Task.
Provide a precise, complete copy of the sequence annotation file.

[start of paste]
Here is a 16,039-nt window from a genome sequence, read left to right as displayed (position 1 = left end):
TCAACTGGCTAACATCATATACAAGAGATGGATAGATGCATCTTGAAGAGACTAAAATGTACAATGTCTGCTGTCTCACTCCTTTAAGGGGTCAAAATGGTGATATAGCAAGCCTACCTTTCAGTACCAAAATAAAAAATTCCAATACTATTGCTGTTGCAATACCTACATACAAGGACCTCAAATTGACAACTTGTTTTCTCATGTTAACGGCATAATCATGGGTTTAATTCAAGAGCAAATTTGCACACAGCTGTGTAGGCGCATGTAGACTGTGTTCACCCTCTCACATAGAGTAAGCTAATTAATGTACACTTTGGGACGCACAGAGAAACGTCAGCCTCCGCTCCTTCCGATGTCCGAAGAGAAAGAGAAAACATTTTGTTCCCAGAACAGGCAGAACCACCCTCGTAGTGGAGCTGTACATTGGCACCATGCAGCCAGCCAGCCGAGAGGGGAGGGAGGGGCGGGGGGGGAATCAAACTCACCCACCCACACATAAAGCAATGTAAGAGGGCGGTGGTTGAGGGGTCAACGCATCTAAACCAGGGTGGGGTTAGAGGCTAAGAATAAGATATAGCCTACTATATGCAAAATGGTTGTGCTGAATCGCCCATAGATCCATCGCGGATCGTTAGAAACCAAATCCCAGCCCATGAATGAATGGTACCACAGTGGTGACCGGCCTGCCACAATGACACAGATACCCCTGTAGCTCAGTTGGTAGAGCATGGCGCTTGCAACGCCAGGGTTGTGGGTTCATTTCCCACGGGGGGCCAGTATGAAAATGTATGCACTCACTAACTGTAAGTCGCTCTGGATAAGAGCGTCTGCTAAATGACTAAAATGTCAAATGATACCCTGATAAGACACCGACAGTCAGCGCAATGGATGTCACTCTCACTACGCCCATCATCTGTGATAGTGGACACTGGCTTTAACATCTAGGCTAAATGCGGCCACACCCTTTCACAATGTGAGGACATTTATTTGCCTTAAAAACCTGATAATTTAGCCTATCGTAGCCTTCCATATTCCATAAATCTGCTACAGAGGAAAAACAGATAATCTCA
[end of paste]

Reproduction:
Here is a 16,039-nt window from a genome sequence, read left to right as displayed (position 1 = left end):
TCAACTGGCTAACATCATATACAAGAGATGGATAGATGCATCTTGAAGAGACTAAAATGTACAATGTCTGCTGTCTCACTCCTTTAAGGGGTCAAAATGGTGATATAGCAAGCCTACCTTTCAGTACCAAAATAAAAAATTCCAATACTATTGCTGTTGCAATACCTACATACAAGGACCTCAAATTGACAACTTGTTTTCTCATGTTAACGGCATAATCATGGGTTTAATTCAAGAGCAAATTTGCACACAGCTGTGTAGGCGCATGTAGACTGTGTTCACCCTCTCACATAGAGTAAGCTAATTAATGTACACTTTGGGACGCACAGAGAAACGTCAGCCTCCGCTCCTTCCGATGTCCGAAGAGAAAGAGAAAACATTTTGTTCCCAGAACAGGCAGAACCACCCTCGTAGTGGAGCTGTACATTGGCACCATGCAGCCAGCCAGCCGAGAGGGGAGGGAGGGGCGGGGGGGGAATCAAACTCACCCACCCACACATAAAGCAATGTAAGAGGGCGGTGGTTGAGGGGTCAACGCATCTAAACCAGGGTGGGGTTAGAGGCTAAGAATAAGATATAGCCTACTATATGCAAAATGGTTGTGCTGAATCGCCCATAGATCCATCGCGGATCGTTAGAAACCAAATCCCAGCCCATGAATGAATGGTACCACAGTGGTGACCGGCCTGCCACAATGACACAGATACCCCTGTAGCTCAGTTGGTAGAGCATGGCGCTTGCAACGCCAGGGTTGTGGGTTCATTTCCCACGGGGGGCCAGTATGAAAATGTATGCACTCACTAACTGTAAGTCGCTCTGGATAAGAGCGTCTGCTAAATGACTAAAATGTCAAATGATACCCTGATAAGACACCGACAGTCAGCGCAATGGATGTCACTCTCACTACGCCCATCATCTGTGATAGTGGACACTGGCTTTAACATCTAGGCTAAATGCGGCCACACCCTTTCACAATGTGAGGACATTTATTTGCCTTAAAAACCTGATAATTTAGCCTATCGTAGCCTTCCATATTCCATAAATCTGCTACAGAGGAAAAACAGATAATCTCA